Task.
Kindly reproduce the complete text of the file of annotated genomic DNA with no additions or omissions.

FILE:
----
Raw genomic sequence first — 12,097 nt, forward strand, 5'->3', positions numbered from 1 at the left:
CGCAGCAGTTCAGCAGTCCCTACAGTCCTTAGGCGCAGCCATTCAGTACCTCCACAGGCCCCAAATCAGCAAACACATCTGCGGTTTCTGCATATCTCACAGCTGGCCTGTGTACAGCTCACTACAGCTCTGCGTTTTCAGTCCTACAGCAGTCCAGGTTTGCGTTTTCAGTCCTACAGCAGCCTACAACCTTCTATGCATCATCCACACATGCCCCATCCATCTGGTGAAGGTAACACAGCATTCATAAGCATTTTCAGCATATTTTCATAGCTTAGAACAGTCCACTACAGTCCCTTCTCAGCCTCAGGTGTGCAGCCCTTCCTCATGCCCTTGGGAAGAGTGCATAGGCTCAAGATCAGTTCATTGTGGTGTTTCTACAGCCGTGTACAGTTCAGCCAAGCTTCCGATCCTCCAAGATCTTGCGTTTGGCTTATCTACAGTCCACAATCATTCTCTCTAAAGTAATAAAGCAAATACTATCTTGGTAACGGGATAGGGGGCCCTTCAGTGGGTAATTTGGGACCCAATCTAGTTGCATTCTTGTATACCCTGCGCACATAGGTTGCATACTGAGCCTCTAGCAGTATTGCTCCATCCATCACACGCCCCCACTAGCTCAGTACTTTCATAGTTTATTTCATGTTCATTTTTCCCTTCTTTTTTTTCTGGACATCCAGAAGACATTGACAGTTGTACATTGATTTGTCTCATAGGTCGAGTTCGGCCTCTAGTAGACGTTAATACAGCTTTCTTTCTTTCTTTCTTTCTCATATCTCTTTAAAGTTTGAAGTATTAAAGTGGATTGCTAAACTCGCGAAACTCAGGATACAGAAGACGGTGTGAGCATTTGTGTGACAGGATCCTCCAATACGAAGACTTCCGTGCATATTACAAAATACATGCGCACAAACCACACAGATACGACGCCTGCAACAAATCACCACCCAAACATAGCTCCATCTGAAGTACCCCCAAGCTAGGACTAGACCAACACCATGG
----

Raw genomic sequence first — 12,097 nt, forward strand, 5'->3', positions numbered from 1 at the left:
CGCAGCAGTTCAGCAGTCCCTACAGTCCTTAGGCGCAGCCATTCAGTACCTCCACAGGCCCCAAATCAGCAAACACATCTGCGGTTTCTGCATATCTCACAGCTGGCCTGTGTACAGCTCACTACAGCTCTGCGTTTTCAGTCCTACAGCAGTCCAGGTTTGCGTTTTCAGTCCTACAGCAGCCTACAACCTTCTATGCATCATCCACACATGCCCCATCCATCTGGTGAAGGTAACACAGCATTCATAAGCATTTTCAGCATATTTTCATAGCTTAGAACAGTCCACTACAGTCCCTTCTCAGCCTCAGGTGTGCAGCCCTTCCTCATGCCCTTGGGAAGAGTGCATAGGCTCAAGATCAGTTCATTGTGGTGTTTCTACAGCCGTGTACAGTTCAGCCAAGCTTCCGATCCTCCAAGATCTTGCGTTTGGCTTATCTACAGTCCACAATCATTCTCTCTAAAGTAATAAAGCAAATACTATCTTGGTAACGGGATAGGGGGCCCTTCAGTGGGTAATTTGGGACCCAATCTAGTTGCATTCTTGTATACCCTGCGCACATAGGTTGCATACTGAGCCTCTAGCAGTATTGCTCCATCCATCACACGCCCCCACTAGCTCAGTACTTTCATAGTTTATTTCATGTTCATTTTTCCCTTCTTTTTTTTCTGGACATCCAGAAGACATTGACAGTTGTACATTGATTTGTCTCATAGGTCGAGTTCGGCCTCTAGTAGACGTTAATACAGCTTTCTTTCTTTCTTTCTTTCTCATATCTCTTTAAAGTTTGAAGTATTAAAGTGGATTGCTAAACTCGCGAAACTCAGGATACAGAAGACGGTGTGAGCATTTGTGTGACAGGATCCTCCAATACGAAGACTTCCGTGCATATTACAAAATACATGCGCACAAACCACACAGATACGACGCCTGCAACAAATCACCACCCAAACATAGCTCCATCTGAAGTACCCCCAAGCTAGGACTAGACCAACACCATGG